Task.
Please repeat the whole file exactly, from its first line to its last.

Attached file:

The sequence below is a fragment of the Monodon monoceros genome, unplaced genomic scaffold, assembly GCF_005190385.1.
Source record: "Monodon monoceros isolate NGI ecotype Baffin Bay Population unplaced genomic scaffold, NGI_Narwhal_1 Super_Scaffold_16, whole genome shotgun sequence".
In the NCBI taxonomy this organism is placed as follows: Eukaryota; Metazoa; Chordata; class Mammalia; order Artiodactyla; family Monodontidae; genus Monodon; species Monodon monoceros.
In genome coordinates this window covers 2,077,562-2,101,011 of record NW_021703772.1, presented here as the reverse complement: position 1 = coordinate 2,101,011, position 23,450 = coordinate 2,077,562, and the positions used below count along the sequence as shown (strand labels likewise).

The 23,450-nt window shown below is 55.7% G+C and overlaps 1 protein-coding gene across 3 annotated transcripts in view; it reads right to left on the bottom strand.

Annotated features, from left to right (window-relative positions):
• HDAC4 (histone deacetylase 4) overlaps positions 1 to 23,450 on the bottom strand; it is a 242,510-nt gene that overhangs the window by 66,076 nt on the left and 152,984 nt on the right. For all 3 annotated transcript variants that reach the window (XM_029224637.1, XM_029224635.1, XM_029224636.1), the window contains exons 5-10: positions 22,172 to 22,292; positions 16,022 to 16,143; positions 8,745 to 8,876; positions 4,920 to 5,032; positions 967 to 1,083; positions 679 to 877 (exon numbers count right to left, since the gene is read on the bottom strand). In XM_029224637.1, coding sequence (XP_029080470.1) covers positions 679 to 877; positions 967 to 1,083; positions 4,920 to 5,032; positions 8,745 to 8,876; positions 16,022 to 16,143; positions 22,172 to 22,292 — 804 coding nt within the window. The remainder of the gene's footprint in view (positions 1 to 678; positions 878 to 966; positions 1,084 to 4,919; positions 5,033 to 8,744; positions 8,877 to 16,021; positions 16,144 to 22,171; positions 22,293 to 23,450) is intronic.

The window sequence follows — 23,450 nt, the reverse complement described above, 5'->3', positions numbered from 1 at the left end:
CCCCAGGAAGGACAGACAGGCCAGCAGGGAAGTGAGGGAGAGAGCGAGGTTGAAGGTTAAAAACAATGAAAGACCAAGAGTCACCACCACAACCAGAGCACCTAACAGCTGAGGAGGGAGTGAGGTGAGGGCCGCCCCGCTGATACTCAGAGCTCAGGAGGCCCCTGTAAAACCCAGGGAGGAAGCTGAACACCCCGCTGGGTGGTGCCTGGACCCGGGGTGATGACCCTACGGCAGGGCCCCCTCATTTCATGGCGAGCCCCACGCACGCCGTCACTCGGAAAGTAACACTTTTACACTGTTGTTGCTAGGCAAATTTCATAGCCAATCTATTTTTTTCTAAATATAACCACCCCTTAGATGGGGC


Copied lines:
The sequence below is a fragment of the Monodon monoceros genome, unplaced genomic scaffold, assembly GCF_005190385.1.
Source record: "Monodon monoceros isolate NGI ecotype Baffin Bay Population unplaced genomic scaffold, NGI_Narwhal_1 Super_Scaffold_16, whole genome shotgun sequence".
In the NCBI taxonomy this organism is placed as follows: Eukaryota; Metazoa; Chordata; class Mammalia; order Artiodactyla; family Monodontidae; genus Monodon; species Monodon monoceros.
In genome coordinates this window covers 2,077,562-2,101,011 of record NW_021703772.1, presented here as the reverse complement: position 1 = coordinate 2,101,011, position 23,450 = coordinate 2,077,562, and the positions used below count along the sequence as shown (strand labels likewise).

The 23,450-nt window shown below is 55.7% G+C and overlaps 1 protein-coding gene across 3 annotated transcripts in view; it reads right to left on the bottom strand.

Annotated features, from left to right (window-relative positions):
• HDAC4 (histone deacetylase 4) overlaps positions 1 to 23,450 on the bottom strand; it is a 242,510-nt gene that overhangs the window by 66,076 nt on the left and 152,984 nt on the right. For all 3 annotated transcript variants that reach the window (XM_029224637.1, XM_029224635.1, XM_029224636.1), the window contains exons 5-10: positions 22,172 to 22,292; positions 16,022 to 16,143; positions 8,745 to 8,876; positions 4,920 to 5,032; positions 967 to 1,083; positions 679 to 877 (exon numbers count right to left, since the gene is read on the bottom strand). In XM_029224637.1, coding sequence (XP_029080470.1) covers positions 679 to 877; positions 967 to 1,083; positions 4,920 to 5,032; positions 8,745 to 8,876; positions 16,022 to 16,143; positions 22,172 to 22,292 — 804 coding nt within the window. The remainder of the gene's footprint in view (positions 1 to 678; positions 878 to 966; positions 1,084 to 4,919; positions 5,033 to 8,744; positions 8,877 to 16,021; positions 16,144 to 22,171; positions 22,293 to 23,450) is intronic.

The window sequence follows — 23,450 nt, the reverse complement described above, 5'->3', positions numbered from 1 at the left end:
CCCCAGGAAGGACAGACAGGCCAGCAGGGAAGTGAGGGAGAGAGCGAGGTTGAAGGTTAAAAACAATGAAAGACCAAGAGTCACCACCACAACCAGAGCACCTAACAGCTGAGGAGGGAGTGAGGTGAGGGCCGCCCCGCTGATACTCAGAGCTCAGGAGGCCCCTGTAAAACCCAGGGAGGAAGCTGAACACCCCGCTGGGTGGTGCCTGGACCCGGGGTGATGACCCTACGGCAGGGCCCCCTCATTTCATGGCGAGCCCCACGCACGCCGTCACTCGGAAAGTAACACTTTTACACTGTTGTTGCTAGGCAAATTTCATAGCCAATCTATTTTTTTCTAAATATAACCACCCCTTAGATGGGGC